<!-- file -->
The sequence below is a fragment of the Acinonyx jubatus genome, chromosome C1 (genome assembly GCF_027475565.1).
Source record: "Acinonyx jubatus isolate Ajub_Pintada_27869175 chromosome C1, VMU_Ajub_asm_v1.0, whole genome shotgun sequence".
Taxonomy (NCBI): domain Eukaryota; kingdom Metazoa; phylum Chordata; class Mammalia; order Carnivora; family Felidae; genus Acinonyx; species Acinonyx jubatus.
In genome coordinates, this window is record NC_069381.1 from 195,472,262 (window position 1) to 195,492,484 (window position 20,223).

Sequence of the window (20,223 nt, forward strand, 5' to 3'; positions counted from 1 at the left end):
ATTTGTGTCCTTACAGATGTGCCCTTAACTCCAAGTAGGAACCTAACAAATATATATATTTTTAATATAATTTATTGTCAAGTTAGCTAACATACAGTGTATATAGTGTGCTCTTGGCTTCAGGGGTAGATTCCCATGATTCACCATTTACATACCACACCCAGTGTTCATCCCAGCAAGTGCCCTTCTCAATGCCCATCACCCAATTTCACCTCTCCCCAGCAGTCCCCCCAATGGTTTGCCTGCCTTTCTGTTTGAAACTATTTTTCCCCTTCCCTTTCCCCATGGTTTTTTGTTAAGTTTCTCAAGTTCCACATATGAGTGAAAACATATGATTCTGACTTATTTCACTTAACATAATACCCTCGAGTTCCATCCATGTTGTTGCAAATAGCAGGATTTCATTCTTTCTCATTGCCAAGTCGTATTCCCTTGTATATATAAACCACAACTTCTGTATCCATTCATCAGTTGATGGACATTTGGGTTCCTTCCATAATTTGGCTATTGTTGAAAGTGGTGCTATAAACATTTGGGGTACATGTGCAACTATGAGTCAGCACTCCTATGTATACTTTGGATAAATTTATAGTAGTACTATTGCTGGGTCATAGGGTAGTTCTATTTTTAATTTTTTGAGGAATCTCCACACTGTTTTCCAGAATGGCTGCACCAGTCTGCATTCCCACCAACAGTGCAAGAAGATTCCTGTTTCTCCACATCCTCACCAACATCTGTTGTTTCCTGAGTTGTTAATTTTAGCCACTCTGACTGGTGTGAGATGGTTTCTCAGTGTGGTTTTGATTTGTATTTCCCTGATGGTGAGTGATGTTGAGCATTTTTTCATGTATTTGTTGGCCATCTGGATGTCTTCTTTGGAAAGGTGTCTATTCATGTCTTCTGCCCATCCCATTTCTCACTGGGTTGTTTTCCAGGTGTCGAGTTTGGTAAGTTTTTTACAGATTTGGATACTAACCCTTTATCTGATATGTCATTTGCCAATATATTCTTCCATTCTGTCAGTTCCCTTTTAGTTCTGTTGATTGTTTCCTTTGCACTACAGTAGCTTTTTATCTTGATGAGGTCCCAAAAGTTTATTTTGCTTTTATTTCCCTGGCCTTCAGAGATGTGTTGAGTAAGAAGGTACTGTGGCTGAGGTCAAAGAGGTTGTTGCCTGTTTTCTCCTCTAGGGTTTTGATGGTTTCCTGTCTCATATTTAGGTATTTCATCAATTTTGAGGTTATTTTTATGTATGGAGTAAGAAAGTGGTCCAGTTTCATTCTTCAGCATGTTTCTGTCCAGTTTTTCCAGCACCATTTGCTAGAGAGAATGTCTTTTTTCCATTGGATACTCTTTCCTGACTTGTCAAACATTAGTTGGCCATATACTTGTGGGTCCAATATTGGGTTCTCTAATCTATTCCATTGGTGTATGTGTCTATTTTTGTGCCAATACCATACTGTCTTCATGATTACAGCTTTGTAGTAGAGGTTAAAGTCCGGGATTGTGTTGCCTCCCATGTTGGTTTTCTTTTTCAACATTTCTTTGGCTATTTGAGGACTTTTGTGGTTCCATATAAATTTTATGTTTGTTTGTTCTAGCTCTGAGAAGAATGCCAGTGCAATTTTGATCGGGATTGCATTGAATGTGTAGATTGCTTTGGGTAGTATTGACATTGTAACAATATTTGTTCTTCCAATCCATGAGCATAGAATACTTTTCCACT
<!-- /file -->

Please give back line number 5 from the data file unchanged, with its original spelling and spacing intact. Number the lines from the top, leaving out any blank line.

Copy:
Sequence of the window (20,223 nt, forward strand, 5' to 3'; positions counted from 1 at the left end):